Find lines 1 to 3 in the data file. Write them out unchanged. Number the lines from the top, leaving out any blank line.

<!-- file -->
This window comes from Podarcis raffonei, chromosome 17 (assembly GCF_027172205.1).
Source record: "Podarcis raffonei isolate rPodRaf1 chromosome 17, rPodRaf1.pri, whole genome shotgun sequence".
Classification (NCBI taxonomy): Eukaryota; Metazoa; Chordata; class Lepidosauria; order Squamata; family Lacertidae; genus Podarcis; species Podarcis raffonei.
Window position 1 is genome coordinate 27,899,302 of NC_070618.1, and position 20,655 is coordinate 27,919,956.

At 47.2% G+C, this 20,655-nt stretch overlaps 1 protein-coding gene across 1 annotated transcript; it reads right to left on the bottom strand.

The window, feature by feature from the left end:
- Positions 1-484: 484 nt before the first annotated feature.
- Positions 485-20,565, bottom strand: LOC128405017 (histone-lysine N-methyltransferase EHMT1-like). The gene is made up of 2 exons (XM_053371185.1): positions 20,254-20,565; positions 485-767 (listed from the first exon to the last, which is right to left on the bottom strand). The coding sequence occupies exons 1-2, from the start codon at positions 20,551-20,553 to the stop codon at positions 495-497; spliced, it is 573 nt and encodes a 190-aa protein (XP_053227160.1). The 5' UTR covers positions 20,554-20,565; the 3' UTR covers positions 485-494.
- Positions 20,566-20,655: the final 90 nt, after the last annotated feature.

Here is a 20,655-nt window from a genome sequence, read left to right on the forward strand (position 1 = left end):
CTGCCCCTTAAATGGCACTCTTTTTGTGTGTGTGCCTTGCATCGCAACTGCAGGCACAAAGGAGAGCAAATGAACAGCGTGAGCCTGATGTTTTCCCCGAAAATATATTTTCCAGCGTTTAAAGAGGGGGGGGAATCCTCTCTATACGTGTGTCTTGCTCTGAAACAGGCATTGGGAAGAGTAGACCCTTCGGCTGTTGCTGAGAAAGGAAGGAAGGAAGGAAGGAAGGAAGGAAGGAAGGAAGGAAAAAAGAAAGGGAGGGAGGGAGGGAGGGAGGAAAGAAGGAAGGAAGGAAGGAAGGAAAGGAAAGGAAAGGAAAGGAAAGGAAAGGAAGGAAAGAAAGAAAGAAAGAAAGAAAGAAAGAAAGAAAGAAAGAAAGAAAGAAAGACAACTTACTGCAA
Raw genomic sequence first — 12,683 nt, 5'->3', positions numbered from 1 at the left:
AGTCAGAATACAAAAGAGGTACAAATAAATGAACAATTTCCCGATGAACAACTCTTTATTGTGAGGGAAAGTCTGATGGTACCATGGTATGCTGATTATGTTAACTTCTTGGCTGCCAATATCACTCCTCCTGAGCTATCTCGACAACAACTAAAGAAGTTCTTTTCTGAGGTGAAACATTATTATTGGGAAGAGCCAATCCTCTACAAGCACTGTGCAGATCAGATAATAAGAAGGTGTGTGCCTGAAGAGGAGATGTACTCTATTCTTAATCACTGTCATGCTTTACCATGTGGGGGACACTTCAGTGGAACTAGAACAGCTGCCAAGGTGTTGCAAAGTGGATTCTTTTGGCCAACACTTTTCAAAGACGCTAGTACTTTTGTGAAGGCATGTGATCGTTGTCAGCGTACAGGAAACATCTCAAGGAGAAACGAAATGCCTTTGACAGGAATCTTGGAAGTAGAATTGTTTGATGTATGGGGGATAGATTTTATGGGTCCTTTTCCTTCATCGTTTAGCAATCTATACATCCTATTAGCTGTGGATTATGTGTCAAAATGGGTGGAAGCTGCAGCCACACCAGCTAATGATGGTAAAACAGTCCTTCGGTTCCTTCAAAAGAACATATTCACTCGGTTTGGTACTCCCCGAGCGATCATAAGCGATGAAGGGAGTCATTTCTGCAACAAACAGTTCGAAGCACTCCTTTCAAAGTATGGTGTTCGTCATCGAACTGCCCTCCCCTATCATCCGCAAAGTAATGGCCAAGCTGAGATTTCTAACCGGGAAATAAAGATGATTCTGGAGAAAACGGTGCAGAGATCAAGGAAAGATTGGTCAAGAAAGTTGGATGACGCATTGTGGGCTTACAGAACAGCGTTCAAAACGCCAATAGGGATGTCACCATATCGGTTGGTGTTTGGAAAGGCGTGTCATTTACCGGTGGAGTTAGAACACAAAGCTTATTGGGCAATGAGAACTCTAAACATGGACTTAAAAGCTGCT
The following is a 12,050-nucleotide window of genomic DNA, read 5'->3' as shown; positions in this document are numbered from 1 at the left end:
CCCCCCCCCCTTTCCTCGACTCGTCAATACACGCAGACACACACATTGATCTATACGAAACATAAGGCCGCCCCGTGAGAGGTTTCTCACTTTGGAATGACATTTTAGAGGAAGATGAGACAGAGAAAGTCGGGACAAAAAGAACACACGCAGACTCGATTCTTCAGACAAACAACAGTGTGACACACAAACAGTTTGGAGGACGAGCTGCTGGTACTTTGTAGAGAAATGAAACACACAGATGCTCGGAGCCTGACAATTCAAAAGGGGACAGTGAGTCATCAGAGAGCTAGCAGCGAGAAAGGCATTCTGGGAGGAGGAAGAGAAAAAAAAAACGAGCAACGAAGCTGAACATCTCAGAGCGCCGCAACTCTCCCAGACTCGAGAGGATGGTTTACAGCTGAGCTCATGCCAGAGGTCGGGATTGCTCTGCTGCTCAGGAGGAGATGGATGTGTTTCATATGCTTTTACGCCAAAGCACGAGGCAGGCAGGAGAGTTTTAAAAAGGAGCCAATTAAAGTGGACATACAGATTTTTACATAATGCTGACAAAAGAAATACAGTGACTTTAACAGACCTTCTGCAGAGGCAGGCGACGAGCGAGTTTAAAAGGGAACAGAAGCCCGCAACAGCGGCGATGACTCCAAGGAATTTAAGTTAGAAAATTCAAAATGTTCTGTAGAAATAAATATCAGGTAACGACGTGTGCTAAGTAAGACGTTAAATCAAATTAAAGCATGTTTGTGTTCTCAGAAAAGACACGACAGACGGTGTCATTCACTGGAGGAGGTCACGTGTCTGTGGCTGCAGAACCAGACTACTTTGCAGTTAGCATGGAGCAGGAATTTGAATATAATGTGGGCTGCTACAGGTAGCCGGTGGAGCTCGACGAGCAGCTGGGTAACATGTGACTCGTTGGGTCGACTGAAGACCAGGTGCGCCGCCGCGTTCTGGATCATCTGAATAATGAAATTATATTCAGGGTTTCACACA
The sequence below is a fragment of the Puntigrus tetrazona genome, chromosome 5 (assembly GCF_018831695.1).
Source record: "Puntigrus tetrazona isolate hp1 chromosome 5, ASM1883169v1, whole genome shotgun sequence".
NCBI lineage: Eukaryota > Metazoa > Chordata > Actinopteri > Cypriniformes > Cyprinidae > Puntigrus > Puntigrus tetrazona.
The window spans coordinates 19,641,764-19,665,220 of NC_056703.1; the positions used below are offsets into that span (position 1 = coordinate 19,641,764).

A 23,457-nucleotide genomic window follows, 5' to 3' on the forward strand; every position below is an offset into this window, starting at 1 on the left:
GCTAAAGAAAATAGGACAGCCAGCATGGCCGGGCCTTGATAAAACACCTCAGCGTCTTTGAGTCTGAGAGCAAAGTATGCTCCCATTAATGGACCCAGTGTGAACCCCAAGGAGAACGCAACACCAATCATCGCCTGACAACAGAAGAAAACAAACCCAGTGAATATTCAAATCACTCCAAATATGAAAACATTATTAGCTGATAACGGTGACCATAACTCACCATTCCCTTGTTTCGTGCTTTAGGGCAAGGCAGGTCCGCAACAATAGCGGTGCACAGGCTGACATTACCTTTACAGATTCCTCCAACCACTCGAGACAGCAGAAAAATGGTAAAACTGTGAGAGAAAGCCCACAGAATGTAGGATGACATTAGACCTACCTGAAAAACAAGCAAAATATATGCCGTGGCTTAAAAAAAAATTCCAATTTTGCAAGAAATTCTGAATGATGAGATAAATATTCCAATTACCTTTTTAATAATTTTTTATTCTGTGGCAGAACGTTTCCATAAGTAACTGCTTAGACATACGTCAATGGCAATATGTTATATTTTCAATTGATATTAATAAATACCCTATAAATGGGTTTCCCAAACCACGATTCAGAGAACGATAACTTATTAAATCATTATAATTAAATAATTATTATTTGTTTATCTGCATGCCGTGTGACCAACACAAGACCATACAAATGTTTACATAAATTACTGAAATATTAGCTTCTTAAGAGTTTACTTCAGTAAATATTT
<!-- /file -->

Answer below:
This window comes from Podarcis raffonei, chromosome 17 (assembly GCF_027172205.1).
Source record: "Podarcis raffonei isolate rPodRaf1 chromosome 17, rPodRaf1.pri, whole genome shotgun sequence".
Classification (NCBI taxonomy): Eukaryota; Metazoa; Chordata; class Lepidosauria; order Squamata; family Lacertidae; genus Podarcis; species Podarcis raffonei.